2013 was a banner year for open data at the state and local levels as there were 13 new open data policies or major updates to existing policies, according to the Sunlight Foundation, a government watchdog group.
The new or updated policies means more than half of the existing open data policies at the state and local level have been passed or updated in the past year.
“It’s a major win for local transparency, as cities, counties, states and towns express their commitment to proactively sharing information online in a way that encourages access, analysis and reuse,” Alisha Green wrote on the foundation’s blog.
Some notable achievements from the year in open government.
- South Bend, Ind., became the smallest city in the country to have an open data policy with a population of approximately 100,000 people.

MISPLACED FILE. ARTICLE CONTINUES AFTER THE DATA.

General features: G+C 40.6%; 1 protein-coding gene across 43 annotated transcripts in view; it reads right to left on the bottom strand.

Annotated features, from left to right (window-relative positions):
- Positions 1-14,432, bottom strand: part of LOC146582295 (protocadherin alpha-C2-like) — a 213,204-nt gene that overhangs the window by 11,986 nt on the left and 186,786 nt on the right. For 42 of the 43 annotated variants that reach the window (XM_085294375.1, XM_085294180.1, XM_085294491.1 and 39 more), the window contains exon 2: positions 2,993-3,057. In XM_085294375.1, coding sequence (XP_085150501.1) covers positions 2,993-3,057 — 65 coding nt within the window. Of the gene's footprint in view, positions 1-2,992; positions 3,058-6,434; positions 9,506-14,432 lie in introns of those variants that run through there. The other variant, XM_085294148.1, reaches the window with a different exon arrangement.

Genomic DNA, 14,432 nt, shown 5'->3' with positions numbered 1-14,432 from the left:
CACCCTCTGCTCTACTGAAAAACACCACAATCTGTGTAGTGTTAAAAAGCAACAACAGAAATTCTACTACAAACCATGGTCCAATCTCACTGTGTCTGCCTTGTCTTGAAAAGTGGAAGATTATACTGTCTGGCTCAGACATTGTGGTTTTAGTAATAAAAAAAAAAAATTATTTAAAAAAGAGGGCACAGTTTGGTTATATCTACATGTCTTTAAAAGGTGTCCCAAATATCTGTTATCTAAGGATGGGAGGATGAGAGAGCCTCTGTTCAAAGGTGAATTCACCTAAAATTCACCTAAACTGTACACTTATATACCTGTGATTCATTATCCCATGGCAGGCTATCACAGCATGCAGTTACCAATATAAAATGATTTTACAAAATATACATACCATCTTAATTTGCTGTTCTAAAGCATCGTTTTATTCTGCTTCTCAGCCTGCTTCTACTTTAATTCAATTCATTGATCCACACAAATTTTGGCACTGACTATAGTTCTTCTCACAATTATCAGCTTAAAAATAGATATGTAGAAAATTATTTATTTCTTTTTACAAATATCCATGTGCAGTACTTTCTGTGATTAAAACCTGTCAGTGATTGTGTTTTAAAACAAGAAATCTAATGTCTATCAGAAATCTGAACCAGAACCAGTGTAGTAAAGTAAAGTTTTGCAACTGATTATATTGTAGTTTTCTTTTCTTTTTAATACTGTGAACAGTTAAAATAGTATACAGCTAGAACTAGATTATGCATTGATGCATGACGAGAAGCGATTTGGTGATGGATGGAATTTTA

- Louisville, Ky., became the first city to set the default to open with its policy, while Oakland, Calif., used public input in the drafting of its policy.
- San Francisco advanced its open data policy twice this year, passing an amendment in March and another amendment in December. San Francisco’s policy is now in its fourth iteration.
- Utah, New York, Hawaii and New Hampshire all passed open data policies this year.